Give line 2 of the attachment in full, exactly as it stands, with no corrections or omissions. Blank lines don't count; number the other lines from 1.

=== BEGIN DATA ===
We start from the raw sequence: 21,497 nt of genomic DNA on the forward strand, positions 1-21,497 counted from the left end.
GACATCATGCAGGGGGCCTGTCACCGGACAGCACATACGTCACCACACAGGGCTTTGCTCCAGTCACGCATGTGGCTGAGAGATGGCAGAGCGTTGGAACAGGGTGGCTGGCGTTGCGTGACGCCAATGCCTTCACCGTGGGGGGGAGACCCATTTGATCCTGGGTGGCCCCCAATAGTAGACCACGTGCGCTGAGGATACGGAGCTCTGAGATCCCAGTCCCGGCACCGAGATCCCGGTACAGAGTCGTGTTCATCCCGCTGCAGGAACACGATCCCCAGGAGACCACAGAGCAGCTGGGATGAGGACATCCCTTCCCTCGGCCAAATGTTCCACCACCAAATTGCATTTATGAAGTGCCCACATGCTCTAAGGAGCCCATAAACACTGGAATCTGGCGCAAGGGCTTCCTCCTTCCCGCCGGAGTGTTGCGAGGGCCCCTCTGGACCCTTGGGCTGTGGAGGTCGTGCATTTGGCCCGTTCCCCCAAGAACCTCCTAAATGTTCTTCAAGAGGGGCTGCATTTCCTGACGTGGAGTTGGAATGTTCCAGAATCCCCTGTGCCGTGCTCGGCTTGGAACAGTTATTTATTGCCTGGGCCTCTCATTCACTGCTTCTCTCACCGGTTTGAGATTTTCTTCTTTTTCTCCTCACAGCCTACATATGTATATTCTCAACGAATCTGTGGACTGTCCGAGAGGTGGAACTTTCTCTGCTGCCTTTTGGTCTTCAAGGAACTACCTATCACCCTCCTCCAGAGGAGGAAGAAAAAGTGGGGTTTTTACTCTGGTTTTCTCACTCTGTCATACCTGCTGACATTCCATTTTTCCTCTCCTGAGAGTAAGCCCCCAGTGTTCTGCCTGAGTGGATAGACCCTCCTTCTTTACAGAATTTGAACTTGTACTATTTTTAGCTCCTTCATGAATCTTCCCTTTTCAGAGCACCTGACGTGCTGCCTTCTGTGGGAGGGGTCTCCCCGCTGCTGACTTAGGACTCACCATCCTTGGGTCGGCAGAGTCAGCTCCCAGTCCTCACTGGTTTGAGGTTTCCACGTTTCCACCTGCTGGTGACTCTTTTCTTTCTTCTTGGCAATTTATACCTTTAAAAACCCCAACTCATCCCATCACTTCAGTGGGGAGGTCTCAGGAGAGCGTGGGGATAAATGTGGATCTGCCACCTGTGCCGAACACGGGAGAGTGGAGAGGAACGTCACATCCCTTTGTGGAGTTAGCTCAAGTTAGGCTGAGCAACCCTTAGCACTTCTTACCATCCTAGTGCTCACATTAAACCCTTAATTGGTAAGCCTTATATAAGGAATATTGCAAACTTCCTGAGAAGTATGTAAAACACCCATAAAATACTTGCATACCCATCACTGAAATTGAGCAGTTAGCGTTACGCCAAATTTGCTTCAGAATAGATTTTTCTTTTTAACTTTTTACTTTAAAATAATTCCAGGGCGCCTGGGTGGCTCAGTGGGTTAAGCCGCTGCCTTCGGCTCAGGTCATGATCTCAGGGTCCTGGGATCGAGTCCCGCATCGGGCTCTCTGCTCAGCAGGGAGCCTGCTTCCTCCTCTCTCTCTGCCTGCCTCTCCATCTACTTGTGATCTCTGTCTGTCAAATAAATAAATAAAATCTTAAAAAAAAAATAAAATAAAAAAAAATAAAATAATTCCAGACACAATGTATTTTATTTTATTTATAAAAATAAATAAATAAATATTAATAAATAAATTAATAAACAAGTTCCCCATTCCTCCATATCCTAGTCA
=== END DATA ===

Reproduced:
GACATCATGCAGGGGGCCTGTCACCGGACAGCACATACGTCACCACACAGGGCTTTGCTCCAGTCACGCATGTGGCTGAGAGATGGCAGAGCGTTGGAACAGGGTGGCTGGCGTTGCGTGACGCCAATGCCTTCACCGTGGGGGGGAGACCCATTTGATCCTGGGTGGCCCCCAATAGTAGACCACGTGCGCTGAGGATACGGAGCTCTGAGATCCCAGTCCCGGCACCGAGATCCCGGTACAGAGTCGTGTTCATCCCGCTGCAGGAACACGATCCCCAGGAGACCACAGAGCAGCTGGGATGAGGACATCCCTTCCCTCGGCCAAATGTTCCACCACCAAATTGCATTTATGAAGTGCCCACATGCTCTAAGGAGCCCATAAACACTGGAATCTGGCGCAAGGGCTTCCTCCTTCCCGCCGGAGTGTTGCGAGGGCCCCTCTGGACCCTTGGGCTGTGGAGGTCGTGCATTTGGCCCGTTCCCCCAAGAACCTCCTAAATGTTCTTCAAGAGGGGCTGCATTTCCTGACGTGGAGTTGGAATGTTCCAGAATCCCCTGTGCCGTGCTCGGCTTGGAACAGTTATTTATTGCCTGGGCCTCTCATTCACTGCTTCTCTCACCGGTTTGAGATTTTCTTCTTTTTCTCCTCACAGCCTACATATGTATATTCTCAACGAATCTGTGGACTGTCCGAGAGGTGGAACTTTCTCTGCTGCCTTTTGGTCTTCAAGGAACTACCTATCACCCTCCTCCAGAGGAGGAAGAAAAAGTGGGGTTTTTACTCTGGTTTTCTCACTCTGTCATACCTGCTGACATTCCATTTTTCCTCTCCTGAGAGTAAGCCCCCAGTGTTCTGCCTGAGTGGATAGACCCTCCTTCTTTACAGAATTTGAACTTGTACTATTTTTAGCTCCTTCATGAATCTTCCCTTTTCAGAGCACCTGACGTGCTGCCTTCTGTGGGAGGGGTCTCCCCGCTGCTGACTTAGGACTCACCATCCTTGGGTCGGCAGAGTCAGCTCCCAGTCCTCACTGGTTTGAGGTTTCCACGTTTCCACCTGCTGGTGACTCTTTTCTTTCTTCTTGGCAATTTATACCTTTAAAAACCCCAACTCATCCCATCACTTCAGTGGGGAGGTCTCAGGAGAGCGTGGGGATAAATGTGGATCTGCCACCTGTGCCGAACACGGGAGAGTGGAGAGGAACGTCACATCCCTTTGTGGAGTTAGCTCAAGTTAGGCTGAGCAACCCTTAGCACTTCTTACCATCCTAGTGCTCACATTAAACCCTTAATTGGTAAGCCTTATATAAGGAATATTGCAAACTTCCTGAGAAGTATGTAAAACACCCATAAAATACTTGCATACCCATCACTGAAATTGAGCAGTTAGCGTTACGCCAAATTTGCTTCAGAATAGATTTTTCTTTTTAACTTTTTACTTTAAAATAATTCCAGGGCGCCTGGGTGGCTCAGTGGGTTAAGCCGCTGCCTTCGGCTCAGGTCATGATCTCAGGGTCCTGGGATCGAGTCCCGCATCGGGCTCTCTGCTCAGCAGGGAGCCTGCTTCCTCCTCTCTCTCTGCCTGCCTCTCCATCTACTTGTGATCTCTGTCTGTCAAATAAATAAATAAAATCTTAAAAAAAAAATAAAATAAAAAAAAATAAAATAATTCCAGACACAATGTATTTTATTTTATTTATAAAAATAAATAAATAAATATTAATAAATAAATTAATAAACAAGTTCCCCATTCCTCCATATCCTAGTCA